Work Placement History
Work Placement Scheme
Boys from the Bush Program
In 2001, social worker Milton James, drawing on his experience of working with young Indigenous offenders, brought his Boys from the Bush program to Cape York Partnerships.
The program was a social enterprise centred on the production and sale of eucalyptus and melaleuca oils. Boys from the Bush showed that supervised real work in functional environments can accomplish behavioural change among young people from dysfunctional backgrounds.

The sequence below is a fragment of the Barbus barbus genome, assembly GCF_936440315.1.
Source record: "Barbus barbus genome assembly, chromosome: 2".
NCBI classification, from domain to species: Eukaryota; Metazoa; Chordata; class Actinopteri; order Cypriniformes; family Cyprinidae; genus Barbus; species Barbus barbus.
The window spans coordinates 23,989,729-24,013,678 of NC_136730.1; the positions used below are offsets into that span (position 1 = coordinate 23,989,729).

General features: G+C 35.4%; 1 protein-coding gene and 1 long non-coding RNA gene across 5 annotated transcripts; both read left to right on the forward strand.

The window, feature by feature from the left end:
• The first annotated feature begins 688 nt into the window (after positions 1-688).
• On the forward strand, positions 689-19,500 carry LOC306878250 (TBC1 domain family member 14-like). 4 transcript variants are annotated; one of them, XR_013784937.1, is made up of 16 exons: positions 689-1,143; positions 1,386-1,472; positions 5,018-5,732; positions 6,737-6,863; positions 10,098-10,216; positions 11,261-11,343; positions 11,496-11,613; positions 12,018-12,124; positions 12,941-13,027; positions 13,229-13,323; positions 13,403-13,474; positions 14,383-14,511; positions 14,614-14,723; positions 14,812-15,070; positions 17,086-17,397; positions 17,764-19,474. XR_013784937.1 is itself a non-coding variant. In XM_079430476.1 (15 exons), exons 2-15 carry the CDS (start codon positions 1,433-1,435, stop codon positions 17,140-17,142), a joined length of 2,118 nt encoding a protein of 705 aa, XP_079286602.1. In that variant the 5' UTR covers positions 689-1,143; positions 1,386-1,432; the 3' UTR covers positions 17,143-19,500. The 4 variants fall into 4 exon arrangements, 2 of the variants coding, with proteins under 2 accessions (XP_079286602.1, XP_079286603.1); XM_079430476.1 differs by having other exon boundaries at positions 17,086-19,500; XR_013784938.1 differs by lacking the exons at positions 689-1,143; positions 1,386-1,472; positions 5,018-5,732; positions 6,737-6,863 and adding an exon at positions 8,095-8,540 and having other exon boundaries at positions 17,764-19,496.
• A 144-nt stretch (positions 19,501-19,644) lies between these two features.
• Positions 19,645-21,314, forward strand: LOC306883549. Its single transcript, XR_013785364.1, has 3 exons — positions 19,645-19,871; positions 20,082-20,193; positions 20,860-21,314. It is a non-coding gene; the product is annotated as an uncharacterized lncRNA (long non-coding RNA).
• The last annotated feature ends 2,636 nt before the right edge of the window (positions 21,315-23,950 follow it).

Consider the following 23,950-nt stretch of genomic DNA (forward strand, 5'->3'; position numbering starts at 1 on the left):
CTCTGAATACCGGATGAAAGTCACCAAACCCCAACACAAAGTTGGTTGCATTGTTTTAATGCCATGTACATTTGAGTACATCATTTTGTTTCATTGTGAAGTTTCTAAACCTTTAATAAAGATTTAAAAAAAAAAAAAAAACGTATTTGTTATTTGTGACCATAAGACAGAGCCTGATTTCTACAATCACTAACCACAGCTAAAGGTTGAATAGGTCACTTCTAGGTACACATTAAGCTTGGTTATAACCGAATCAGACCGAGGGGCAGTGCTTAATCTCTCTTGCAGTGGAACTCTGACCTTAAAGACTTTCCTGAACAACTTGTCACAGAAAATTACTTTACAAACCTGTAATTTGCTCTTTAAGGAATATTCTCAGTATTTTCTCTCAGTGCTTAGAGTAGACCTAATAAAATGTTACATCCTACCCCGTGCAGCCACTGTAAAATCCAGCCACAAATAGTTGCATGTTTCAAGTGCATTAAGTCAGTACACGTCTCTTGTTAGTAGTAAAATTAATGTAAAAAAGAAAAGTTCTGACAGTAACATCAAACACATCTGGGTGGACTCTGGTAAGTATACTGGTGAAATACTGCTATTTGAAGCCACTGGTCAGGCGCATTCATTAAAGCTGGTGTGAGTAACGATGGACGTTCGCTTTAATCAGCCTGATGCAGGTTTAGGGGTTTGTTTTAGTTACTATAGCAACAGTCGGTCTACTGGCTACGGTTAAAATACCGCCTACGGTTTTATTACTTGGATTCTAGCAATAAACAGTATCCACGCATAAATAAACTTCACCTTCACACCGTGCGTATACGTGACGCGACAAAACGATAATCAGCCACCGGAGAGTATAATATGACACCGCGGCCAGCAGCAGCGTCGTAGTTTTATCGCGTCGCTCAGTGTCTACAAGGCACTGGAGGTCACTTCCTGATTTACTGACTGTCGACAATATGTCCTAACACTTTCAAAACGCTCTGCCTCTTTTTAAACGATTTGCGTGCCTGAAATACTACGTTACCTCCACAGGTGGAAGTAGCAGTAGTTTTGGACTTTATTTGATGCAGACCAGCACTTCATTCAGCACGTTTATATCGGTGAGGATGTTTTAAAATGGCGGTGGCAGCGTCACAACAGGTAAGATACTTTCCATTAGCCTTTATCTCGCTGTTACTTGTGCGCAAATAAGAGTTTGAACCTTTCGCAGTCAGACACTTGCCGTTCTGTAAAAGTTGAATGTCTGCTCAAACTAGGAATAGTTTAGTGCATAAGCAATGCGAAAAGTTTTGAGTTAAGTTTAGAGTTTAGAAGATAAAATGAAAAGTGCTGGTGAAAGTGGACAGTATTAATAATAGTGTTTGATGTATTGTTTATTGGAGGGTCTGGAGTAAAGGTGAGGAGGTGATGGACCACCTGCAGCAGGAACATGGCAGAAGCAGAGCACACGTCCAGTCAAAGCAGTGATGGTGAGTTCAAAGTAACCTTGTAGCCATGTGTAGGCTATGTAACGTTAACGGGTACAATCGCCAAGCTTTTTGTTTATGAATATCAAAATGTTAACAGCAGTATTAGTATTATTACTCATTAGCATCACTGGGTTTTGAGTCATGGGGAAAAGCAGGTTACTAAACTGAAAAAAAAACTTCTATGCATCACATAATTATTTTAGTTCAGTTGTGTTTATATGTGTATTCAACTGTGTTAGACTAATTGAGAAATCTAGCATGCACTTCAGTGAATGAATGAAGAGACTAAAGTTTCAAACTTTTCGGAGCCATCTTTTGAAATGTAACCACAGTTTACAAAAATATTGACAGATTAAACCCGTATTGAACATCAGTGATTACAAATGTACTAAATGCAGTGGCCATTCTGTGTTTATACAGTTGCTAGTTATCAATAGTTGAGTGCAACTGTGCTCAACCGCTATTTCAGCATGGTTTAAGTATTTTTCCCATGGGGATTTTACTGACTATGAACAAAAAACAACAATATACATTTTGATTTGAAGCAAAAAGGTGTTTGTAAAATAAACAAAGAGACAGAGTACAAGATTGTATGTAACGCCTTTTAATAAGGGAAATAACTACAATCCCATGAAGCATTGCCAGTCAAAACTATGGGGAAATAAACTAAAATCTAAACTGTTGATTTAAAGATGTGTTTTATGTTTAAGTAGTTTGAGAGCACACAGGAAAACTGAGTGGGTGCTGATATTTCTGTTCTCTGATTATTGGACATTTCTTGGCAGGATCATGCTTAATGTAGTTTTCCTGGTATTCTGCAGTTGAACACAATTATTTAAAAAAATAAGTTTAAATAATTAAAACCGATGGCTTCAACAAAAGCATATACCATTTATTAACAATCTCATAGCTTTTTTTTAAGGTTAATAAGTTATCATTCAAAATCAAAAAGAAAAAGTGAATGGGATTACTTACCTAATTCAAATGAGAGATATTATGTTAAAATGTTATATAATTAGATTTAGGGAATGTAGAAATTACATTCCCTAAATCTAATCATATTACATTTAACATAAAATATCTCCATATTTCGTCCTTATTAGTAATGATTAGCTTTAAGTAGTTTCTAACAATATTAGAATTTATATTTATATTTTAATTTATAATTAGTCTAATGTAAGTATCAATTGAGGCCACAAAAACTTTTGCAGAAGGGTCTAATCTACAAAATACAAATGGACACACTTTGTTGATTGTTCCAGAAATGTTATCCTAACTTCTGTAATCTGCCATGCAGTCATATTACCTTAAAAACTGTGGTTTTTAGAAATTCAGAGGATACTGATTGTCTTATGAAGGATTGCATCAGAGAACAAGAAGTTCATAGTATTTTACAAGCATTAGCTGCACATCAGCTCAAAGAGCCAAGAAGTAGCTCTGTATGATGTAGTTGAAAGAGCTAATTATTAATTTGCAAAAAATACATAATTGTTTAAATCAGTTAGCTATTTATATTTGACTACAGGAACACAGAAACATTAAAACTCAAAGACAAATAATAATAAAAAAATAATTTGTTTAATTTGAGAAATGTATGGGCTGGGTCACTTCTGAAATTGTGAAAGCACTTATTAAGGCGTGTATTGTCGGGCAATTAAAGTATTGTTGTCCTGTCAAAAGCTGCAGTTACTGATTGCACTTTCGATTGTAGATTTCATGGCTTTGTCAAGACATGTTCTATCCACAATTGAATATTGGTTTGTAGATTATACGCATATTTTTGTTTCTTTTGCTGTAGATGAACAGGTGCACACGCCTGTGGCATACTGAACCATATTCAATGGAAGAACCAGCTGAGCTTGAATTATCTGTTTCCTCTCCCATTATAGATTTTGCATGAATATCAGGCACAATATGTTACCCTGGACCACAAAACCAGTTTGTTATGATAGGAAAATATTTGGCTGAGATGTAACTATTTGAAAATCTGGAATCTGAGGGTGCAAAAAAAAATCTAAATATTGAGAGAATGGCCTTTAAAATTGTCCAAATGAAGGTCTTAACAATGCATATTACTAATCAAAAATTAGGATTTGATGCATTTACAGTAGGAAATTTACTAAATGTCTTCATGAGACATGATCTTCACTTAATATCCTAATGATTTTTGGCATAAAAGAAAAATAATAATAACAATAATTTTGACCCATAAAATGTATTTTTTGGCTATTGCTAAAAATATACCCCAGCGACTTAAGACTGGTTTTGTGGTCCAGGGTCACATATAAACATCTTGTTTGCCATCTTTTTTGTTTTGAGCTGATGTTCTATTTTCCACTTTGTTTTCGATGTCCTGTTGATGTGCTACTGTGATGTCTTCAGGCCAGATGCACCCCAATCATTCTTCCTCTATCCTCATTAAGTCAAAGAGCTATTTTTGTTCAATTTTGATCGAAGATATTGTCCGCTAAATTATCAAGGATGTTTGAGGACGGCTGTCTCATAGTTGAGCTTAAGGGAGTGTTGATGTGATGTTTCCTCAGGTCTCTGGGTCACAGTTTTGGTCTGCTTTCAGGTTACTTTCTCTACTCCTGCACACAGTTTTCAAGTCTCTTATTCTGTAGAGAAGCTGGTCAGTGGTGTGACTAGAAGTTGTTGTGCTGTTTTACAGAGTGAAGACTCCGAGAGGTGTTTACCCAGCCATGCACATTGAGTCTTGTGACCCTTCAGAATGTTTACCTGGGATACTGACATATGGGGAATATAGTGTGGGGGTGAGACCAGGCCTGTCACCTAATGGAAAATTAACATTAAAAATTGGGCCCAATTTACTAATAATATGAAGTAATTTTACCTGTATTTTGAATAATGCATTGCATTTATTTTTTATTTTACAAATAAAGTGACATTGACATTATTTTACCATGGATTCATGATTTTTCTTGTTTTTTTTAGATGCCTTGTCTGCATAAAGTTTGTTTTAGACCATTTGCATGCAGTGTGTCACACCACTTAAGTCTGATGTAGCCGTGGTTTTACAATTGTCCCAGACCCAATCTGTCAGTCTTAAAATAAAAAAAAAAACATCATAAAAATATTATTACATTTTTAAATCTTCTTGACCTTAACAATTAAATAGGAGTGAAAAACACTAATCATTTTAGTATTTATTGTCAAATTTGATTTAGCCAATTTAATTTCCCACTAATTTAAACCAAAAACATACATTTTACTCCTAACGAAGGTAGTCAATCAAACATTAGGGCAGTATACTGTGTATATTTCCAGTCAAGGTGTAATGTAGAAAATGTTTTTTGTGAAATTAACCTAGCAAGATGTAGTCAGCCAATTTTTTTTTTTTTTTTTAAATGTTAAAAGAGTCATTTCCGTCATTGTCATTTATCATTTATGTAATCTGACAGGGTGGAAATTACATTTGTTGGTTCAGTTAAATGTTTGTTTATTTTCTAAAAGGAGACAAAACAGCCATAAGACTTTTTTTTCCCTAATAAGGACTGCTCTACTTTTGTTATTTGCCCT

Evolving to the Work Placement Scheme
The Work Placement Scheme evolved from Boys from the Bush. It demonstrated that young indigenous people can take up employment outside their home communities and cope with the demands of mainstream private sector employment in spite of intergenerational welfare dependency.
The Work Placement Scheme first focussed on the harvest trail in Victoria and South Australia, and then moved to the more stable and lucrative employment opportunities in the meat processing industries.
Moving Forward With the Work Placement Scheme
The Work Placement Scheme is now a proven model for moving Cape York youth into the real economy.
In 2008, Cape York Partnerships established a partnership with Mission Australia to scale up the scheme from a trial into a large-scale integration of Cape York school leavers into the real economy.